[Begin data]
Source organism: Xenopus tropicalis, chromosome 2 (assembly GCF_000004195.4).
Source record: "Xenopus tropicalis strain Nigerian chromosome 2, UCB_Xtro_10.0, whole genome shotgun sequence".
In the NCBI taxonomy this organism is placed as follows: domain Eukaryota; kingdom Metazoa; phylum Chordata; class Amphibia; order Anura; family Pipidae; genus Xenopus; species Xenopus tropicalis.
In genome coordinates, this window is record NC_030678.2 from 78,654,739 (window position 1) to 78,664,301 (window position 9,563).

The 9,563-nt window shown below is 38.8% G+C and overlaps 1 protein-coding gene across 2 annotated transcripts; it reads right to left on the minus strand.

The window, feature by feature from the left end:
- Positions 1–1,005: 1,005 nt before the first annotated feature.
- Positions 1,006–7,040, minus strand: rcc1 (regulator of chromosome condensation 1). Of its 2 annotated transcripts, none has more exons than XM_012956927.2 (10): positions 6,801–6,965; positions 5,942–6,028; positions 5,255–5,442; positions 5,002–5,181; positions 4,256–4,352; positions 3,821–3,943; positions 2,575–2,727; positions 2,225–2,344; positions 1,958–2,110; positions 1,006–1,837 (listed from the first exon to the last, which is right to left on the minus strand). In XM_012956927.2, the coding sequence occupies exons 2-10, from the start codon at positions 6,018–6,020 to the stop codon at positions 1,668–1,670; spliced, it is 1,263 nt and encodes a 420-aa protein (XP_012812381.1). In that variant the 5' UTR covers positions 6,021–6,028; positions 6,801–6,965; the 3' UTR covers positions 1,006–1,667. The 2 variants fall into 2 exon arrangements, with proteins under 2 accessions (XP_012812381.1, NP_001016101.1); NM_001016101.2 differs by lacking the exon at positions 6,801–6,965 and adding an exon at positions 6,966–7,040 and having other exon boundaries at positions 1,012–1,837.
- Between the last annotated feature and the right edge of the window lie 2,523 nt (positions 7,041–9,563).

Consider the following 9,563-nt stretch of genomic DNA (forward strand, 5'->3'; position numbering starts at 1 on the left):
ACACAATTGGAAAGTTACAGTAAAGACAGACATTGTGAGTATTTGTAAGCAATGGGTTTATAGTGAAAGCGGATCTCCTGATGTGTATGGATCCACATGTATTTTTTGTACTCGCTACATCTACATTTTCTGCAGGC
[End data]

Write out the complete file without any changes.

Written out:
Source organism: Xenopus tropicalis, chromosome 2 (assembly GCF_000004195.4).
Source record: "Xenopus tropicalis strain Nigerian chromosome 2, UCB_Xtro_10.0, whole genome shotgun sequence".
In the NCBI taxonomy this organism is placed as follows: domain Eukaryota; kingdom Metazoa; phylum Chordata; class Amphibia; order Anura; family Pipidae; genus Xenopus; species Xenopus tropicalis.
In genome coordinates, this window is record NC_030678.2 from 78,654,739 (window position 1) to 78,664,301 (window position 9,563).

The 9,563-nt window shown below is 38.8% G+C and overlaps 1 protein-coding gene across 2 annotated transcripts; it reads right to left on the minus strand.

The window, feature by feature from the left end:
- Positions 1–1,005: 1,005 nt before the first annotated feature.
- Positions 1,006–7,040, minus strand: rcc1 (regulator of chromosome condensation 1). Of its 2 annotated transcripts, none has more exons than XM_012956927.2 (10): positions 6,801–6,965; positions 5,942–6,028; positions 5,255–5,442; positions 5,002–5,181; positions 4,256–4,352; positions 3,821–3,943; positions 2,575–2,727; positions 2,225–2,344; positions 1,958–2,110; positions 1,006–1,837 (listed from the first exon to the last, which is right to left on the minus strand). In XM_012956927.2, the coding sequence occupies exons 2-10, from the start codon at positions 6,018–6,020 to the stop codon at positions 1,668–1,670; spliced, it is 1,263 nt and encodes a 420-aa protein (XP_012812381.1). In that variant the 5' UTR covers positions 6,021–6,028; positions 6,801–6,965; the 3' UTR covers positions 1,006–1,667. The 2 variants fall into 2 exon arrangements, with proteins under 2 accessions (XP_012812381.1, NP_001016101.1); NM_001016101.2 differs by lacking the exon at positions 6,801–6,965 and adding an exon at positions 6,966–7,040 and having other exon boundaries at positions 1,012–1,837.
- Between the last annotated feature and the right edge of the window lie 2,523 nt (positions 7,041–9,563).

Consider the following 9,563-nt stretch of genomic DNA (forward strand, 5'->3'; position numbering starts at 1 on the left):
ACACAATTGGAAAGTTACAGTAAAGACAGACATTGTGAGTATTTGTAAGCAATGGGTTTATAGTGAAAGCGGATCTCCTGATGTGTATGGATCCACATGTATTTTTTGTACTCGCTACATCTACATTTTCTGCAGGC